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Magn Reson Med Sci. 2007;6(1):29-42.

New horizons in MR technology: RF coil designs and trends.

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Department of Physics, Case Western Reserve University, Cleveland, OH 44106, USA.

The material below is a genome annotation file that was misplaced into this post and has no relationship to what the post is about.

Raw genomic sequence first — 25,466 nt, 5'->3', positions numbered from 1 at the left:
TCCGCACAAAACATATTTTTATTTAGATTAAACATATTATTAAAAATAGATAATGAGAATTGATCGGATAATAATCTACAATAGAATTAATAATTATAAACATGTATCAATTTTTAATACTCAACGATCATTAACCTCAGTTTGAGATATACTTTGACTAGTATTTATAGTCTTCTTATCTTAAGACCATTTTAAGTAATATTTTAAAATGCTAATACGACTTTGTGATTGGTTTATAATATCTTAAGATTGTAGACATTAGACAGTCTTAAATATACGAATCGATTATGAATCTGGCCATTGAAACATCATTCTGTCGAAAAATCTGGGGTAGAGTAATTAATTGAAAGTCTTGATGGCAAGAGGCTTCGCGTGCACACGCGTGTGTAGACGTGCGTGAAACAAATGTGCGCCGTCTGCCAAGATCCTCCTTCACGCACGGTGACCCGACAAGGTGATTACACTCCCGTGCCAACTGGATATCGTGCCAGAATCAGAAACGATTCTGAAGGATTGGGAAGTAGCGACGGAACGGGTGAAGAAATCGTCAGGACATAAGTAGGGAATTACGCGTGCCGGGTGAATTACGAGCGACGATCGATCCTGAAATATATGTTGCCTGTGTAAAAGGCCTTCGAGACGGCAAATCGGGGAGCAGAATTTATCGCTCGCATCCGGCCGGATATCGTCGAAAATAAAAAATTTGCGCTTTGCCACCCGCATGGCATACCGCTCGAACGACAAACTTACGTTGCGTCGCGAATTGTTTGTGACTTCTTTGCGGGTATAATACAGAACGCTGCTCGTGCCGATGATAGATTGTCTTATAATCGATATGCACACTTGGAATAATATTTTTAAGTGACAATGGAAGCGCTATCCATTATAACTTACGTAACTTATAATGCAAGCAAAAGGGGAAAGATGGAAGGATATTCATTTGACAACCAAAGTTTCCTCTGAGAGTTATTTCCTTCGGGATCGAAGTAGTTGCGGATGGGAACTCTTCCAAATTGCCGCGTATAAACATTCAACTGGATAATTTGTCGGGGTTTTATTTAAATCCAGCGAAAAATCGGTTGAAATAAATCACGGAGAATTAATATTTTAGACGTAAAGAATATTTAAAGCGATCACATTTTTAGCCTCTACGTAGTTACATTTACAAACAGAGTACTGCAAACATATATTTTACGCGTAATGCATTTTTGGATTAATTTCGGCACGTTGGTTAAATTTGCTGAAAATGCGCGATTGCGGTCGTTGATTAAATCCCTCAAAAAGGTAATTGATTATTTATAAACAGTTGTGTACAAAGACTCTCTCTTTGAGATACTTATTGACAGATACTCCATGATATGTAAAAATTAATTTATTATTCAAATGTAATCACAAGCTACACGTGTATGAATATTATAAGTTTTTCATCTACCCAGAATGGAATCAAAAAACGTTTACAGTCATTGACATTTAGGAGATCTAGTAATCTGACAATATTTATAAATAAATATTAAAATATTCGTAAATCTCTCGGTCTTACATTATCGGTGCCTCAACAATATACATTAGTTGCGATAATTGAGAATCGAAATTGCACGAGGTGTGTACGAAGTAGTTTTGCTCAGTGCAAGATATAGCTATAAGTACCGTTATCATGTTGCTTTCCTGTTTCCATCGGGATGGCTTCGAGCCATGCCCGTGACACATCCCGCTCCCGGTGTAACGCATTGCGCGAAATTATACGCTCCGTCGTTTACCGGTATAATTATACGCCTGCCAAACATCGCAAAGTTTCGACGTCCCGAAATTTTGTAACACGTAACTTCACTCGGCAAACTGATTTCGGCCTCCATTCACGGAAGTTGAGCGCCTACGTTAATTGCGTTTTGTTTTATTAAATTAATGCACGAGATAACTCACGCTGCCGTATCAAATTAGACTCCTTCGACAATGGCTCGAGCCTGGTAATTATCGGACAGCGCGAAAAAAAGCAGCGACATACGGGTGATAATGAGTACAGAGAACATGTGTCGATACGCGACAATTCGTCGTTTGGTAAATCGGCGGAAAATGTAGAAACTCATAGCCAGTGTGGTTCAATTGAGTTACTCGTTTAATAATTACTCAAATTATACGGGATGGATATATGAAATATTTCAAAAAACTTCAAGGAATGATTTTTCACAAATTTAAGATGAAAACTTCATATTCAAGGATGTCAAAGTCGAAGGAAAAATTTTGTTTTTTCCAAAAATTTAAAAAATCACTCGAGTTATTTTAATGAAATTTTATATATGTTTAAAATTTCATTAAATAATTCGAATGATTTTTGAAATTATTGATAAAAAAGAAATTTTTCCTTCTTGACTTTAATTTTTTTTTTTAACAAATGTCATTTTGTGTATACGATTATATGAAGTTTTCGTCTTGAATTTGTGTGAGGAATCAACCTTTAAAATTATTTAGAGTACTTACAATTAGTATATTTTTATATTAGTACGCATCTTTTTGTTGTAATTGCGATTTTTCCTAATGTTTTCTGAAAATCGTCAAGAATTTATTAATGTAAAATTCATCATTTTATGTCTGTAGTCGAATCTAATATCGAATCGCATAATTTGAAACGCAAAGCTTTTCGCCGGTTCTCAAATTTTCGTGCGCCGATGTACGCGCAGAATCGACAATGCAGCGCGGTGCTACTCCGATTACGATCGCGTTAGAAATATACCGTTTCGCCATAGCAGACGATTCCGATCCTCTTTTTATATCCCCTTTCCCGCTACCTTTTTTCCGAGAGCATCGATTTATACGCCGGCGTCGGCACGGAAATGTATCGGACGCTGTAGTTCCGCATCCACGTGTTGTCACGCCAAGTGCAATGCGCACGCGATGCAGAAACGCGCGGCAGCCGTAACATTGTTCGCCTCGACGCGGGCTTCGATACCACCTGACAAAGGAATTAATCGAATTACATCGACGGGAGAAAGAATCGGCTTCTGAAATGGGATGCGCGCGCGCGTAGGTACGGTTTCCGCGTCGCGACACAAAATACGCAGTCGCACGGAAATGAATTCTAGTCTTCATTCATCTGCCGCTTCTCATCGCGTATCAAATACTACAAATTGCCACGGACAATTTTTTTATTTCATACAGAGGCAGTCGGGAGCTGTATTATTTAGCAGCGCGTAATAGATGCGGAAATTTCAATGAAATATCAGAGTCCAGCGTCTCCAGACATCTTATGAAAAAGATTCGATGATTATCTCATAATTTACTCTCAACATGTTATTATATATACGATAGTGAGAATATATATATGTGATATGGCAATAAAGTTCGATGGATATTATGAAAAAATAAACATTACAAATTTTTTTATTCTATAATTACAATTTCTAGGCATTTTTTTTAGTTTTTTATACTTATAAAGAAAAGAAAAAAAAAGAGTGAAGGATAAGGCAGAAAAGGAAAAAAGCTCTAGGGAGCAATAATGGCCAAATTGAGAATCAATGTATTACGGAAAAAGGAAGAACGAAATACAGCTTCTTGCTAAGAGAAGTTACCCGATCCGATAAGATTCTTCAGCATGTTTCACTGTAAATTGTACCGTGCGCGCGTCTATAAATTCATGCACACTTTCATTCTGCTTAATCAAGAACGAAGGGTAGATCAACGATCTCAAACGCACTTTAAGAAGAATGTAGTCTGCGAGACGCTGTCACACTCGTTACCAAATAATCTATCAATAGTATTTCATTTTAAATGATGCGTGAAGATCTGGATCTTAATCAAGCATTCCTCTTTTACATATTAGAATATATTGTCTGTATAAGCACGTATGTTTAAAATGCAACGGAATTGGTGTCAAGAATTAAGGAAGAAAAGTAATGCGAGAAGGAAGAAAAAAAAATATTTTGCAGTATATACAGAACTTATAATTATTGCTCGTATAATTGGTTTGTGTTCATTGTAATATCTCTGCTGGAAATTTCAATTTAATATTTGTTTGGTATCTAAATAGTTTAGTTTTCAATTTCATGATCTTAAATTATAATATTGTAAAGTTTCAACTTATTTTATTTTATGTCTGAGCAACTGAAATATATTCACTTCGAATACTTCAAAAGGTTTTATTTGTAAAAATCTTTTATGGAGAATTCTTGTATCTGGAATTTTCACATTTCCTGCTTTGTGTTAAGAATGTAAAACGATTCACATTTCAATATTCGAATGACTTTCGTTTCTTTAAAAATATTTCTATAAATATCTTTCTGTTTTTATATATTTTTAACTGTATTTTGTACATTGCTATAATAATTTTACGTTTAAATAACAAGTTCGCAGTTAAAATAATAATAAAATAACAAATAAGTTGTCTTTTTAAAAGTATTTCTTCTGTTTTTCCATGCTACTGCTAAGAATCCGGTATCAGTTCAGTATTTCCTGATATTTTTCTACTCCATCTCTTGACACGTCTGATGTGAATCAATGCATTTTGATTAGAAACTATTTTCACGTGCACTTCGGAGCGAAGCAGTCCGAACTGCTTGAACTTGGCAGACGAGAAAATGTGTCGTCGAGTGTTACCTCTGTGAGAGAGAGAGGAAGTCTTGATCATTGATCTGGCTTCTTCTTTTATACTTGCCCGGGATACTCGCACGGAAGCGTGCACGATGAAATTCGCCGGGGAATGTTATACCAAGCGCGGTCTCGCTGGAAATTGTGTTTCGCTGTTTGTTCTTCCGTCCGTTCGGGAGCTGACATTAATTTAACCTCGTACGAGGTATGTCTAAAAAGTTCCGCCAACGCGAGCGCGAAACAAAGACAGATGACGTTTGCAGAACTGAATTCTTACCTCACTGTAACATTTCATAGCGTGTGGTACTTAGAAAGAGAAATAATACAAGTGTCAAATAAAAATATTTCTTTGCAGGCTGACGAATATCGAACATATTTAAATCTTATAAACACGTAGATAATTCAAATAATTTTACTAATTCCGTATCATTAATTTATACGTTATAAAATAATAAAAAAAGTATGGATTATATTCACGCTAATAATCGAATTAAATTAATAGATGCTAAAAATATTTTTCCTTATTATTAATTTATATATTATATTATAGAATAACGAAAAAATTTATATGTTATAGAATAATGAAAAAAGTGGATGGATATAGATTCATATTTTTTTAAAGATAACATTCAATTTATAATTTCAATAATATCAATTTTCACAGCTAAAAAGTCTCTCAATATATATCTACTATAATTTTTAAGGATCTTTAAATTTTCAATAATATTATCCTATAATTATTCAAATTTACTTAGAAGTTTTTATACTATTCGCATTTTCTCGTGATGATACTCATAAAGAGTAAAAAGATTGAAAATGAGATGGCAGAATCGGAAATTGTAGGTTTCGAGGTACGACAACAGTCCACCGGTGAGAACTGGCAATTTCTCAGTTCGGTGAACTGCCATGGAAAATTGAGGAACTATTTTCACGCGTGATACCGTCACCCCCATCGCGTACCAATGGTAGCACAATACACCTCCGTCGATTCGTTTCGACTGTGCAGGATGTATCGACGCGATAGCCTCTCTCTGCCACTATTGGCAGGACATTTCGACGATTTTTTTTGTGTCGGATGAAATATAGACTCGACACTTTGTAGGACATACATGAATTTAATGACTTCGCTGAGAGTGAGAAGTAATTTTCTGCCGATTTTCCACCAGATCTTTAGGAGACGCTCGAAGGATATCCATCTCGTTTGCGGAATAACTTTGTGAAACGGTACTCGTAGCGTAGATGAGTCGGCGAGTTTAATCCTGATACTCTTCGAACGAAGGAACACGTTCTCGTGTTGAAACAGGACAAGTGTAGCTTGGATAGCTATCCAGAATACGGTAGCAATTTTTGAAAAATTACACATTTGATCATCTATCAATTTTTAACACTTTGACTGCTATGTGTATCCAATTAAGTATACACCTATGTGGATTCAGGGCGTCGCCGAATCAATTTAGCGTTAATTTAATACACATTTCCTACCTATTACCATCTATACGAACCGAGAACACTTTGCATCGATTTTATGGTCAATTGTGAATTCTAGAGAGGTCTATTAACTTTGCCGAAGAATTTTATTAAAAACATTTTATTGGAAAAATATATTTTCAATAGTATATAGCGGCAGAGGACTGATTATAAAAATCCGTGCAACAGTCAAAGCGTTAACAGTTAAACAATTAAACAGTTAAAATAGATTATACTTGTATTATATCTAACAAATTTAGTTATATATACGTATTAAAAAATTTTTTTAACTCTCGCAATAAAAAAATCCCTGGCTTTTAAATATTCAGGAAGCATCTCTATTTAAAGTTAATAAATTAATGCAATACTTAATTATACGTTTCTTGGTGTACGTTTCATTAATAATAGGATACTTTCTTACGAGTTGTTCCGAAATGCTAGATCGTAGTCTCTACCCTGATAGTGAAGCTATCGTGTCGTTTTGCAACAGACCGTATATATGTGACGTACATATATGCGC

Parallel imaging techniques have developed very rapidly, and realization of their full potential has required the design of magnetic resonance (MR) scanners with ever-increasing numbers of receiver channels (32 to 128). In particular, 1.5- and 3-Tesla fast MR imaging applications are now used in everyday clinical practice. Both strengths require maximum achievable signal-to-noise ratio (SNR) and multi-detector array coil optimization within the framework of the parallel imaging scheme for more advanced and faster clinical MR scanning. Preamplifiers are key components in the detector array coils and serve many functions beyond mere signal amplification. One critical function is to aid in the decoupling of individual coils, which is essential for optimal SNR and the performance of parallel imaging. To support a large number of detector array coils for parallel imaging, preamplifiers must be physically very small so that they may be tightly packed together to form an optimized detector array. The author herein reviews the state-of-the-art work reported by those skilled in the art to consider the rationale for determining how many channels are enough and how fast we can go. The paper explores the important and fundamental principles of RF array coils for MR imaging and reviews cutting-edge array coils, including those for transmit-SENSE or parallel transmission applications. The future of radiofrequency (RF) coil technology is also considered.

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